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How do I count the number of subelements in a nested dictionary in the most efficient manner possible? The len() function doesn't work as I initially expected it to:

>>> food_colors = {'fruit': {'orange': 'orange', 'apple': 'red', 'banana': 'yellow'}, 'vegetables': {'lettuce': 'green', 'beet': 'red', 'pumpkin': 'orange'}}
>>> len(food_colors)

What if I actually want to count the number of subelements? (e.g., expected result to be "6") Is there a better way to do this rather than looping through each element and summing the qty of subelements? In this particular application, I have about five million subelements to count and every clock cycle counts.

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What is wrong with len(food_colors['fruit'])+len(food_colors['vegetables'])? – the wolf Jan 3 '11 at 6:36
up vote 11 down vote accepted

Is it guaranteed that each top-level key has a dictionary as its value, and that no second-level key has a dictionary? If so, this will go as fast as you can hope for:

sum(len(v) for v in food_colors.itervalues())

If the data structure is more complicated, it will need more code, of course. I'm not aware of any intrinsics to do deep data structure walks.

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For your specific question, you can just use this:

>>> d={'fruit': 
         {'orange': 'orange', 'apple': 'red', 'banana': 'yellow'}, 
         {'lettuce': 'green', 'beet': 'red', 'pumpkin': 'orange'}}
>>> len(d)
2            # that is 1 reference for 'fruit' and 1 for 'vegetables'
>>> len(d['fruit'])
3            # 3 fruits listed...
>>> len(d['vegetables'])
3            # you thought of three of those...
>>> len(d['fruit'])+len(d['vegetables'])

While you can use the various tools that Python has to count the elements in this trivial dictionary, the more interesting and productive thing is to think about the structure of the data in the first place.

The basic data structures of Python are lists, sets, tuples, and dictionaries. Any of these data structures can 'hold', by reference, any nested version of itself or the other data structures.

This list is a nested list:

>>> l = [1, [2, 3, [4]], [5, 6]]
>>> len(l)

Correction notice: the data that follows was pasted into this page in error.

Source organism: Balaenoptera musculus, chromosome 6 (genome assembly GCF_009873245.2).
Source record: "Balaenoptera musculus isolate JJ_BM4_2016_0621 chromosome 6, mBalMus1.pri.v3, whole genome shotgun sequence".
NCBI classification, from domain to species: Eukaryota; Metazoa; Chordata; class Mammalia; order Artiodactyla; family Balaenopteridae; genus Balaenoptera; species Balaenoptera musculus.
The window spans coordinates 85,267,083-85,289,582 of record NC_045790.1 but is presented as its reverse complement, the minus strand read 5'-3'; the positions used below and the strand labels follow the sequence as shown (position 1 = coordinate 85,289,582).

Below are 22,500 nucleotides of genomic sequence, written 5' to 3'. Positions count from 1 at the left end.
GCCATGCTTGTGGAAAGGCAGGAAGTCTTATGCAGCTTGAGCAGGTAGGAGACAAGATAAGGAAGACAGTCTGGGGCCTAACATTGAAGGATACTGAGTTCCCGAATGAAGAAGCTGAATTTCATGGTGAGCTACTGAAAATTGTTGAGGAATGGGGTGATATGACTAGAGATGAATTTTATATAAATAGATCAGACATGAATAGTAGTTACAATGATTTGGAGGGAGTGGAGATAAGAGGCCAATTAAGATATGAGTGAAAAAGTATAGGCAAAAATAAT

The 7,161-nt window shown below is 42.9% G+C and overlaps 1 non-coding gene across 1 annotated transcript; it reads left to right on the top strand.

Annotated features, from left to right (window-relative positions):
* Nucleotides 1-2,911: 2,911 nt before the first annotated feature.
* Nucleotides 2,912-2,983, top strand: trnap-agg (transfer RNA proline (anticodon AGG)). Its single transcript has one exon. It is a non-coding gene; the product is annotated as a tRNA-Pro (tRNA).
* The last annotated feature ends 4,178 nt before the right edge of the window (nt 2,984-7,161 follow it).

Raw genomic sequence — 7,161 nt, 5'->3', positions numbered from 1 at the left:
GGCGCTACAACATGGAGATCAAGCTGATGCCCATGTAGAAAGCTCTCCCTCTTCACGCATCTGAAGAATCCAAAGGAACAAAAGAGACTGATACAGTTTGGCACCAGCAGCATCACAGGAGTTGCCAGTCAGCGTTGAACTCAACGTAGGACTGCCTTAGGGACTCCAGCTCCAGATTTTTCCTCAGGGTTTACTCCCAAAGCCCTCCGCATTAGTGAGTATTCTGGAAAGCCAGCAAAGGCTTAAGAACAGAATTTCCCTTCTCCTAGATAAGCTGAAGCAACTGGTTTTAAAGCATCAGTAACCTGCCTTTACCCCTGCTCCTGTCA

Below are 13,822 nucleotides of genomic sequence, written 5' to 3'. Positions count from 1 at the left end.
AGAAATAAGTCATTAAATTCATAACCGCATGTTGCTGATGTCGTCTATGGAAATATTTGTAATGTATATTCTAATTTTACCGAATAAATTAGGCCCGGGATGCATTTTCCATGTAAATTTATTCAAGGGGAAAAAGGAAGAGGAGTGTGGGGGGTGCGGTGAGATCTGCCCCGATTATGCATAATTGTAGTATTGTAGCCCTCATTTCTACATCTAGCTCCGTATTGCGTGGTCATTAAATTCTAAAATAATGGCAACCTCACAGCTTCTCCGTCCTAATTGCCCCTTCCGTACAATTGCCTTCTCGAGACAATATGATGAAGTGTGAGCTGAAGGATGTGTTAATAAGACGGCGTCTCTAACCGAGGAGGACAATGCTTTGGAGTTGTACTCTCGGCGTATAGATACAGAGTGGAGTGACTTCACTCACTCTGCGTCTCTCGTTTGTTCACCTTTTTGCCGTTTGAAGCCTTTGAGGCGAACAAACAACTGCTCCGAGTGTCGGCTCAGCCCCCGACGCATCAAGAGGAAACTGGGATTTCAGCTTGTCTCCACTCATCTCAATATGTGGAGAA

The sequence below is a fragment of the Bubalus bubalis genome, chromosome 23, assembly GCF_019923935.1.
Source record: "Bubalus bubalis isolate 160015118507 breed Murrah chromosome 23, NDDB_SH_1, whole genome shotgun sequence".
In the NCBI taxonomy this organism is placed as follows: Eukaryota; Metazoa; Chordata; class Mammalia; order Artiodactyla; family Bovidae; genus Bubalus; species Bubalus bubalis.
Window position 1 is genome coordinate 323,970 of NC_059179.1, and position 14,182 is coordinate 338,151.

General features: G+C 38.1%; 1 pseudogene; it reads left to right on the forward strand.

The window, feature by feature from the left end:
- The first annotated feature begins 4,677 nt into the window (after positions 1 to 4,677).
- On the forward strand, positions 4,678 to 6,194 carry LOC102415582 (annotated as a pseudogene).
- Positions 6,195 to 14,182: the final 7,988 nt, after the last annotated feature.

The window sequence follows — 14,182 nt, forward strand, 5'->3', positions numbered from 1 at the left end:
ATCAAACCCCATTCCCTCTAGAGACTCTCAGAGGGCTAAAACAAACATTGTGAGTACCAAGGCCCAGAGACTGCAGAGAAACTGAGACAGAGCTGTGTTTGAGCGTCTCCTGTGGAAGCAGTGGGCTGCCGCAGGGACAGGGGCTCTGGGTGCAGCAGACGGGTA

>>> l[0]
>>> l[1]
[2, 3, [4]]
>>> l[2]
[5, 6]

The first element is the integer 1. Elements 1 and 2 are lists themselves. The same can be true of any other of the basic Python data structures. These are recursive data structures. You can print them with pprint

If you organize your dictionary a bit better, it is easier to extract information from it with Python's simplest tools:

>>> color='color'
>>> family='family'
>>> sensation='sensation'
>>> good_things={   
                    color: 'orange', 
                    family: 'citrus',
                    sensation: 'juicy'
                    color: ['red','green','yellow'], 
                    'sensation': 'woody'
                    color: ['yellow', 'green'],
                    family: 'musa',
                    sensation: 'sweet'
                    color: ['red', 'yellow'],
                    family: 'Chenopodiaceae',
                    sensation: 'sweet'
                    color: 'green',
                    family: 'kale',
                    sensation: 'The butter you put on it',

Now the queries against that data make more sense:

>>> len(good_things)
2                        # 2 groups: fruits and vegetables
>>> len(good_things['fruit'])
3                        # three fruits cataloged
>>> len(good_things['vegetables'])
2                        # I can only think of two vegetables...
>>> print good_things['fruit']['apple']
{'color': ['red', 'green', 'yellow'], 'sensation': 'woody', 'family': 'Rosaceae'}
>>> len(good_things['fruit']['apple']['color'])
3                        # apples have 3 colors
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sum(len(x) for x in food_colors.values())
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Do you only want the immediate children? If so, this is probably the best:

sum(len(x) for x in fc.values())
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The subelements are distinct objects, there's no other relationship to use that will be fundamentally faster than iterating over them - though there are lots of ways to do that (using map, or .values(), for example) that will vary in performance, enough that you'll probably want to use timeit to compare them.

If counting them is important to your application, consider doing some things to make that easier:

  • count them as you build the data structure
  • instead of nested dicts, consider an in-memory sqlite table, using connect(":memory:") (this might slow down other operations, or make them more complex, but the trade-off is worth considering.)
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c = sum([len(i) for i in fruit_colors.values() ])
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The square brackets are unnecessary and in this case will probably slow things down. – zwol Jan 3 '11 at 5:09

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